davelepka

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Gear

  • Main Canopy Size
    103
  • Main Canopy Other
    Velocity
  • Reserve Canopy Size
    113
  • AAD
    Cypres

Jump Profile

  • Home DZ
    Aerohio
  • License
    D
  • License Number
    21448
  • Licensing Organization
    uspa
  • Number of Jumps
    5800
  • Years in Sport
    19
  • First Choice Discipline
    Freeflying
  • Second Choice Discipline
    Freefall Photography

Ratings and Rigging

  • AFF
    Instructor
  • USPA Coach
    Yes
  • Pro Rating
    Yes

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  1. davelepka

    Container Differences?

    From a technical point of view, they're all fairly similar. It's like looking at similar car models from Ford, Chevy or Dodge. A lot of comes down to personal preference, as they all do they same thing in about the same way. Shop used. Find a rig that will for you and the canopies that you can comfortably jump on the day you buy the rig (not something that will fit the canopy you 'hope' you can jump in 6 months). Once you find 'x' brand of container that fits you, your canopies and your budget, ask about that specific one. Ask here, ask your instructor, and ask your rigger (get a rigger), 'Hey, what do you think about Javelin made in 2003, with a ringed harness and stainless hardware?' When you have a specific container in mind, we can help. When you're just asking 'general' questions, there really is no answer aside from getting the personal opinion of anyone who wants to respond.
  2. davelepka

    Few ? about continuing training???

    It's all on a case-by-case basis. Factors include having all of your 'paperwork' in order, how long it's been since your last jump, how well you do on a re-currency test, and how well you perform during your re-currency jump. 13-15 jumps is not a huge number. With enough time having gone by, you could cut that number in half when it comes to actual, real, retained knowledge/skill. The worst thing you can do is walk onto the DZ with some preconceived idea of what they 'should' do with you. The better bet is to show up ready to play along with whatever they want to do with you, and just trust that they are the experts and know best how to proceed.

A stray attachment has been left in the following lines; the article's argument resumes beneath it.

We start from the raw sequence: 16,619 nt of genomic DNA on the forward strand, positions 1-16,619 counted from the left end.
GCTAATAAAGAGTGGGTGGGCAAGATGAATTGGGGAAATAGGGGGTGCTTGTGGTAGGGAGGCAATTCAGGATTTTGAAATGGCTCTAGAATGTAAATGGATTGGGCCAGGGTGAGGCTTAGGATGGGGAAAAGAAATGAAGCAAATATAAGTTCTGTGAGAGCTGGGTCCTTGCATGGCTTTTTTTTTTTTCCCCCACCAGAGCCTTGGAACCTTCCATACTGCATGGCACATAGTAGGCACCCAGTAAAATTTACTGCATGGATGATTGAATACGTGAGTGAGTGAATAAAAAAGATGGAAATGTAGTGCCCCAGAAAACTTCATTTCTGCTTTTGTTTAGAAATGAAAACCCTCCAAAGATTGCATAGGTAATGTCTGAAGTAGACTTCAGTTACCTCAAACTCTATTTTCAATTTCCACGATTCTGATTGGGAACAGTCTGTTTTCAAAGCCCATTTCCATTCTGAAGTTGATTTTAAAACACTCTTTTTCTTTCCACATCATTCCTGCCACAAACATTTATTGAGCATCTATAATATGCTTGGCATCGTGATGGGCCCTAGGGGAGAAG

3. davelepka

    Low-maintenance small canopies?

    My suggestion is that you don't load a canopy at 1.8 or 1.9 unless you need that loading to go faster. If you're not planning to swoop, there is just no need to load a canopy at that level. Jumping at higher WL is a trade-off where you put up with the downsides of the highly loaded canopy because you want the upside, that being the speed. If you're not planning to use the upside, then why take on the downsides. If you're a big enough guy to load a 120 at 1.9, then I don't know what you mean by 'max mobility' in freefall. A rig built for a 135 would still be smaller than you are, and I don't think you would notice one bit of difference in-air between that and a rig built for a 120. It would be one thing if you were a smaller person jumping a rig that's huge on them, and hangs over the sides of their body and such, but I can't imagine that's the case. If your current container is on the bigger side for your 132, then just get a new one that fits the 132 'snug' with a perfectly sized harness, and you'll be all set. It comes back to the old saying that you sometimes hear about reserve sizing, "You're never going to look up and wish that you had a smaller reserve". That applies to your main too if you're not planning to push the canopy to the edge of it's performance (via swooping). So I haven't jumped anything bigger than my 103 in about 5 years. Every time I borrow a rig it has a smaller Velo in it, and that's just fine by me. Anyway, I had my pick of rigs to use at Bridge Day this year, from 240, 260 or 280. It's a wide open LZ, you open plenty high to set up for landing, and it's the middle of the day, so it's not a tough landing situation. Despite that, I went with the 280 because speed was not my goal that day, and in that case the extra square footage could have been an advantage in a whole bunch of situations. (True, it can be a detriment in certain cases, like higher winds, but then we wouldn't be jumping. In your case. considering that your 'bigger' choice is still loaded at 1.7, I don't think that's ever going to be a problem for you).
  4. davelepka

    AFF D1 Jump Video

    Nice. I'm not sure if this is the right forum for this, it might go better in 'Safety and Training'. The 'Photo and Video' forum is more for threads about jumping with cameras, editing and related topics. With that said, check out your leg position. It's a little 'in and out'. Sometimes they look good, and other times they're not out far enough. What's nice about the video is that it gives you a great shot of your legs and the effect it has on your body. Note in the side-view that when your legs are up, your body tends to sit a little head-high. This allows air to spill off of your chest/upper body, and you slide backwards. Compare that to when your legs are extended. and you'll see that your torso sits more level, and you're falling straight down. Just to take the concept one step further, imagine if you put your legs all the way out (straight), it would tip your body head-low, allowing air to spill off your legs, and you would move forward. That's the basis for forward motion and it's big-brother, tracking.